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IPR protection to boost competitiveness

Published on 12/03 2019  Source: China Daily
 

China's heightened protection of intellectual property rights is part of its efforts to help businesses shore up their competitiveness and boost spending on research and development, rather than a result of pressure from other countries, industry experts and lawyers said.

The general offices of the Communist Party of China Central Committee and the State Council published a guideline on IPR protection on Nov 24 that pledged harsher penalties for IPR violations and greater focus on protecting rights in emerging sectors.

Chu Xiang, an associate professor of intellectual rights protection at East China University of Political Science and Law in Shanghai, said the latest guideline exemplifies the country's commitment to developing a business environment that can help businesses boost research and development and improve their competitiveness.

"It will help businesses maintain their cutting edge in global competition," he said. "Only by offering businesses a strong protection mechanism can we give them the incentive to boost investment in research and development and improve their competitiveness."

The guideline highlighted the importance of IPR protection in emerging sectors such as the development of new varieties of plants and chip designs. It also called for efforts to explore the establishment of a system to deal with the relationship between the market approval of a generic drug and the patent status of its branded equivalent, and a drug developer's right to a patent extension based upon regulatory review.

Stronger IPR protection will be enforced on the broadcasting of sports events. The formulation of IPR protection rules for cross-border e-commerce will be accelerated, along with management standards for e-commerce platforms.

Chu said emerging sectors have seen more IPR disputes than other areas in recent years, and a lack of legislation covering them has made rights protection difficult.

He gave the example of big data protection, where academics have expressed different views on the best way to protect rights owners. Some scholars have said the owners of big data should be entitled to certain rights, while others have said proper aid can be extended to owners through amendments to the Anti-Unfair Competition Law.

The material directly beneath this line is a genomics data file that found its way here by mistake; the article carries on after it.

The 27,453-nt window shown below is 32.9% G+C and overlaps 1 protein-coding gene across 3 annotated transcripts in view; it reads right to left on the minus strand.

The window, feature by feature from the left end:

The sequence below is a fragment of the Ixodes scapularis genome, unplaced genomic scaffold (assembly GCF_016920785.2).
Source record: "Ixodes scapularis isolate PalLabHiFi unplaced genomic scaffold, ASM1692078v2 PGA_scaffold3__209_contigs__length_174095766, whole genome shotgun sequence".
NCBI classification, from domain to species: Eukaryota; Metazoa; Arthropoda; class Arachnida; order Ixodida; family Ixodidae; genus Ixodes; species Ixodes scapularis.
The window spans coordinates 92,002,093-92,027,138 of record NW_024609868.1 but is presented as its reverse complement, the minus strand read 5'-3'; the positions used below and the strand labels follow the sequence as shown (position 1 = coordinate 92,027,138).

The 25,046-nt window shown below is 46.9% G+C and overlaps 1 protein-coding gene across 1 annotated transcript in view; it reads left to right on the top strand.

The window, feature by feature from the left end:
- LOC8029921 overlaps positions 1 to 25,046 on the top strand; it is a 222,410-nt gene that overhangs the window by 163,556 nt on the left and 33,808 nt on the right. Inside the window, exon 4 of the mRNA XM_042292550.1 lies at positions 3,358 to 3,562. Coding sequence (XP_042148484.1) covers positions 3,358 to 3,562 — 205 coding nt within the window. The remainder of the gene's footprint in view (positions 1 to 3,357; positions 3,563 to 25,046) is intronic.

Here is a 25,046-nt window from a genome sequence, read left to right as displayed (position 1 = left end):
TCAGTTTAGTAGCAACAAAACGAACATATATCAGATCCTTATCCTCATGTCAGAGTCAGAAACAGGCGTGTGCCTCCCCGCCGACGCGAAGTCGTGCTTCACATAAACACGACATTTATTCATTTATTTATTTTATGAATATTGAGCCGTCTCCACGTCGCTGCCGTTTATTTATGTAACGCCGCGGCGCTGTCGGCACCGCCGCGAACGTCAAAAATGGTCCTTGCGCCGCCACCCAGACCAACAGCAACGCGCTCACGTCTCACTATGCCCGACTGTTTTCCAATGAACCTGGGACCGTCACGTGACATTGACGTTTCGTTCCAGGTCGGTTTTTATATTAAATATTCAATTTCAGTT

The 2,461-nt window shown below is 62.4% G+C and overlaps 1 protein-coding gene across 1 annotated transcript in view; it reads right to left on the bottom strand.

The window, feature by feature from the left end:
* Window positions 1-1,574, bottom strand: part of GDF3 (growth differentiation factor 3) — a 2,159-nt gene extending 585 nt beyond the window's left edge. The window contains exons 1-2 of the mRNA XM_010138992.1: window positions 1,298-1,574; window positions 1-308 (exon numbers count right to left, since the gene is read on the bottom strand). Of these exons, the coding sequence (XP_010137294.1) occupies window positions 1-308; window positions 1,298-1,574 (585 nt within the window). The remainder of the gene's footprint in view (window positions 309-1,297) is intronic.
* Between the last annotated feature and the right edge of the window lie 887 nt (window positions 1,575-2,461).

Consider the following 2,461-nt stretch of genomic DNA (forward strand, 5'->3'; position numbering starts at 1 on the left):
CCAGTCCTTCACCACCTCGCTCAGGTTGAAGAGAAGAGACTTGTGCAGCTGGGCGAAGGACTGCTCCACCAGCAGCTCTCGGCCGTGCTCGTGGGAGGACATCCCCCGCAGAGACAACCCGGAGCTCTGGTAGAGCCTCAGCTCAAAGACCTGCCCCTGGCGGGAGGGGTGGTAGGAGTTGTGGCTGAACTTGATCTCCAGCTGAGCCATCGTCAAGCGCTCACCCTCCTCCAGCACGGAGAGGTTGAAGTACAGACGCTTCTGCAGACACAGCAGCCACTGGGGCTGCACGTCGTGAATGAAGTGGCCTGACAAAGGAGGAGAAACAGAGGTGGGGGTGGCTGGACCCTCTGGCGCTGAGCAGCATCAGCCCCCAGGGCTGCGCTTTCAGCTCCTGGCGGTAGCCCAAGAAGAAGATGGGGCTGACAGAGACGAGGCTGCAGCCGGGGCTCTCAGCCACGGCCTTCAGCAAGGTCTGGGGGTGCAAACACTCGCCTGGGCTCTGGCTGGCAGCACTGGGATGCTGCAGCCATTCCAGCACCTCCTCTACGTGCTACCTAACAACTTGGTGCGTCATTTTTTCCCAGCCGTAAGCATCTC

"In the meantime, different courts have also handed down different verdicts in similar cases. The tendencies shown by judicial authorities can affect the development of a whole industry," he said, adding that the guideline provides a strong response to such problems.

Gan Shaoning, deputy head of the National Intellectual Property Administration, told a news briefing on Nov 25 that China cannot achieve the transformation of its economic growth model and enable innovation-driven development without adequate protection of IPR.

He said accusations made by some countries about China's IPR protection are groundless, and the Chinese government offers a level playing field for domestic and foreign business in IPR protection.

The guideline called for the introduction of a punitive compensation system for infringements of patents and copyrights to be accelerated. It also said there should be more protection for trade secrets, confidential business information and related source codes.

It set a target of effectively curbing frequent violations of IPR and reducing the difficulties faced by rights holders in defending their rights before 2022. The subsequent goal is to create a business environment with a strong IPR protection capacity and respect for the value of knowledge by 2035.

To boost the level of protection, the guideline urged the authorities to study the feasibility of making a fundamental law on IPR and accelerating efforts to revise laws on patents, trademarks and copyrights.

It urged the authorities to consider measures including the confiscation of illegal gains, destruction of counterfeit products and imposition of bigger administrative fines.

The guideline also stressed the need to unify judicial standards, saying that steps will be adopted to solve difficulties faced by rights holders in providing evidence.

It also called for greater international cooperation in the IPR area, including more sharing of the outcomes of patent examinations and the approval of new varieties of crops. To better protect the legitimate rights of Chinese businesses overseas, an early warning and prevention mechanism for IPR disputes overseas will be established, in addition to a dispute settlement mechanism.

Lin Wei, a partner with Dare& Sure Law Firm in Beijing, said the guideline is part of the country's efforts to adapt to the change in its economic structure rather than a result of pressure from other countries.

He said China's enhanced IPR protection efforts can be seen in a number of areas, including higher compensation ceilings and the patent system being brought more into line with international standards.

China is closing the divide with developed countries in fifth-generation communications technology, big data and artificial intelligence, and it is important for the country to transform its role from simply accepting international rules to becoming a contributor to global rule-making, Lin said.